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British Industrial History

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Stanley Hooker

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Dr. (Sir) Stanley G. Hooker of Rolls-Royce, (1907–1984), engineer and aero-engine designer

1907 Birth of Stanley George Hooker on 30 September 1907 on the Isle of Sheppey, Kent, the youngest child of William Harry Hooker, flour miller and later a carrier, and his wife, Ellen Mary Russell, of Ruckinge, Ashford, Kent.

Attended Borden Grammar school

1926 read mathematics at Imperial College, London.

1928 Won the Busk studentship in aeronautics

1930 Awarded the Armourers and Brasiers' research fellowship

1935 DPhil at Brasenose College, Oxford. Worked at the Admiralty laboratories, Teddington, and then moved to Woolwich Arsenal,

1937 Hooker married the Hon. Margaret Bradbury, daughter of Baron Bradbury

1938 Joined Rolls-Royce. Raised the efficiency of Merlin superchargers from 68 to 76 per cent; placed in charge of supercharger development.

1940 Hooker met Frank Whittle and then persuaded Ernest Hives to help the gas turbine development with particular parts from Rolls's supercharger division.

By 1941 Rolls had developed a two-speed, two-stage intercooled supercharger for the Merlin 60 engine which dramatically improved the speed and the rate of climb of the Spitfire.

1942 Spencer Wilks of Rover met Hives and Hooker at the Swan and Royal pub near the Barnoldswick factory to discuss the problems between Rover and Whittle. They decided to trade the jet factory at Barnoldswick for Rolls' tank engine factory in Nottingham. A handshake sealed the deal. The handover took place on January 1 1943, although the official date was later.

1943 January: a team from Rolls-Royce was put in charge of the Rover workshops, with Hooker as chief engineer and Leslie Buckler as works manager, to help the development of Frank Whittle's W.2B/23 jet engine, which became the Welland. Buckler quickly overcame turbine blade shortages, production capacity was increased tenfold. The B/37 turbo-jet, the Nene, and the Derwent engines, all centrifugals, were rapidly developed at Barnoldswick under Hooker.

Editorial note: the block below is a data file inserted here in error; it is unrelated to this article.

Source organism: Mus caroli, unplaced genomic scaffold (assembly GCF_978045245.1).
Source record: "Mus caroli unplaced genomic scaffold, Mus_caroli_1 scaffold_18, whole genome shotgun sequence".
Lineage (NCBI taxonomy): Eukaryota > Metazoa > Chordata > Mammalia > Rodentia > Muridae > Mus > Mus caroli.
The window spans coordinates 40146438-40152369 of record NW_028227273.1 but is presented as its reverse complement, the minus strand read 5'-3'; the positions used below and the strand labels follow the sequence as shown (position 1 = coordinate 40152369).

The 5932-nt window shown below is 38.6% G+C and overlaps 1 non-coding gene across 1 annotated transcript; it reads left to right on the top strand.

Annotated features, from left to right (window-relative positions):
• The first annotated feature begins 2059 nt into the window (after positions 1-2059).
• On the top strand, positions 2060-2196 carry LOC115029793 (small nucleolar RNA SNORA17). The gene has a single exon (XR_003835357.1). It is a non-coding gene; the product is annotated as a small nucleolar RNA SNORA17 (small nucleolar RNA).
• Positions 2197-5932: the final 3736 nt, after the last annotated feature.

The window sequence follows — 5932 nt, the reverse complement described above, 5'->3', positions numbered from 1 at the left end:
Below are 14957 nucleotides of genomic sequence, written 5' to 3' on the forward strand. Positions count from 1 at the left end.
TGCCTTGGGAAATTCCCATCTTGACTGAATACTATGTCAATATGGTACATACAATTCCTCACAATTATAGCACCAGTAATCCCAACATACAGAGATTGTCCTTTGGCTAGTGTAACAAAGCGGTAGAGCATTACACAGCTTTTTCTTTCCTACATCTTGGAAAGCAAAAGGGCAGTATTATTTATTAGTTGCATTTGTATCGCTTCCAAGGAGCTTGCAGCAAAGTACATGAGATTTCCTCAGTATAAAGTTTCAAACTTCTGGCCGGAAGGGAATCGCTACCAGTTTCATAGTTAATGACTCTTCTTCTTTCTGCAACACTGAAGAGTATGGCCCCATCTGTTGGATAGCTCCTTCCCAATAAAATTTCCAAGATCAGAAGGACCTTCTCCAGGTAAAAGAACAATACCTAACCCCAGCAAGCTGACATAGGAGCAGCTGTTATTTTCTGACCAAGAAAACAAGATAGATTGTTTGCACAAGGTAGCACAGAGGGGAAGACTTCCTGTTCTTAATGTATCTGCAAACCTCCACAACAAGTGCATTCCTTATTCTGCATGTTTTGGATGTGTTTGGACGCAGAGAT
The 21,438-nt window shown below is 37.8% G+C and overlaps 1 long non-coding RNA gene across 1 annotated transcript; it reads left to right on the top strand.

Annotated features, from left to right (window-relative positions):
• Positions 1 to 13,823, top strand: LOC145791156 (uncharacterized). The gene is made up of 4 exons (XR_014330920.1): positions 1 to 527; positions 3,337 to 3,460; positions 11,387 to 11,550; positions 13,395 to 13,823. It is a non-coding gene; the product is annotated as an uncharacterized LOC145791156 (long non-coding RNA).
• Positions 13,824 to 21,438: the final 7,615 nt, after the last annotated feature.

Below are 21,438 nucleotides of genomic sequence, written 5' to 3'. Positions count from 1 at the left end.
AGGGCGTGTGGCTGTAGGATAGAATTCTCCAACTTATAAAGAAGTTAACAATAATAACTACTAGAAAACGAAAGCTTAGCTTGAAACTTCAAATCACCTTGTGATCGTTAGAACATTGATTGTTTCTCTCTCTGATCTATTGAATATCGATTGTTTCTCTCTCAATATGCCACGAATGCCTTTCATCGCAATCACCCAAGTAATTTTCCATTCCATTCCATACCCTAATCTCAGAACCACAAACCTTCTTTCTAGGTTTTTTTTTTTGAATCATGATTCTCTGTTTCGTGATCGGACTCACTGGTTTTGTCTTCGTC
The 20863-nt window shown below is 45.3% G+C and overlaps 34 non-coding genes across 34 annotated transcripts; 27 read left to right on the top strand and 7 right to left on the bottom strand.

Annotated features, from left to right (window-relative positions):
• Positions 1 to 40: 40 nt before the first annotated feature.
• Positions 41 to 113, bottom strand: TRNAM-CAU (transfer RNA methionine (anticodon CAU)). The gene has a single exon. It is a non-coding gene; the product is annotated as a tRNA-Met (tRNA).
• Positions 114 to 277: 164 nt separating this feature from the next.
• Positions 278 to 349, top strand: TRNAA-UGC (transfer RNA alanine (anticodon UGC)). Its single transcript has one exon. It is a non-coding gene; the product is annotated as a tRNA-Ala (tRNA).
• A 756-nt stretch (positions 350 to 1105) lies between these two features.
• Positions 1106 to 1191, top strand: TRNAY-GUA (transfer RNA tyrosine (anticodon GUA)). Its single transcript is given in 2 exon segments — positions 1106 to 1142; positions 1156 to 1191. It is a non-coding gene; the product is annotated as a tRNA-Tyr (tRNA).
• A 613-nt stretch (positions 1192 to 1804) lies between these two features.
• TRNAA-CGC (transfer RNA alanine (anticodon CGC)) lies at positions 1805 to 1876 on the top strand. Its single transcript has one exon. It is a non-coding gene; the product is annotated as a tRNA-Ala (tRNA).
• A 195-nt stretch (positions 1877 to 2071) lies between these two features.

1943 Believing that turbo-jets would be unsuitable for transport aircraft, Hooker started turbo-prop work in 1943.

1944 The Trent became the world's first turbo-prop to fly. The Clyde turbo-prop became the first to do the 150-hour military/civil type test.

Post-WWII Hooker was suffering from overwork and went to Argentina to recuperate. Barnoldswick Engineering was moved to Derby. On his return Hooker struggled with stubborn troubles with the Avon engine but could not solve them quickly.

Hooker was made chief research engineer.

1948 Joined Bristol Engine Co

1949 Tackled the Bristol Proteus turbo-prop, power plant of the Bristol Britannia.

1950 The two-shaft Bristol Olympus turbo-jet started testing, as Hooker became chief engineer.

1950 Hooker married Kate Maria, daughter of Herbert George Pope, licensed victualler, and former wife of Gordon Garth.

1953 With growing interest in VTOL, Hooker preferred the Gyroptère concept of Michel Wibault. Using the Orpheus compressor (the turbo-jet engine that Bristol started to develop for the Gnat fighter in 1953), Bristol created the Pegasus vectored thrust turbo-fan.

1962 Fellow of the Royal Society

1966 Rolls-Royce acquired Bristol but did not appoint Hooker to the main board

1966 Shared with A. A. Lombard the James Clayton Prize for 1966, for his work on jet engines.

1970 Hooker retired in September but a month later returned as technical director to help the Derby works with the RB211's troubles.

1973 Awarded an honorary professorship of Peking Institute of Aeronautical Sciences.

1974 Knighted

1984 Died in Bristol

See Also

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Sources of Information

  • The Magic of a Name by Peter Pugh. Published 2002. ISBN 1 84046 151 9
  • Biography of Stanley Hooker, ODNB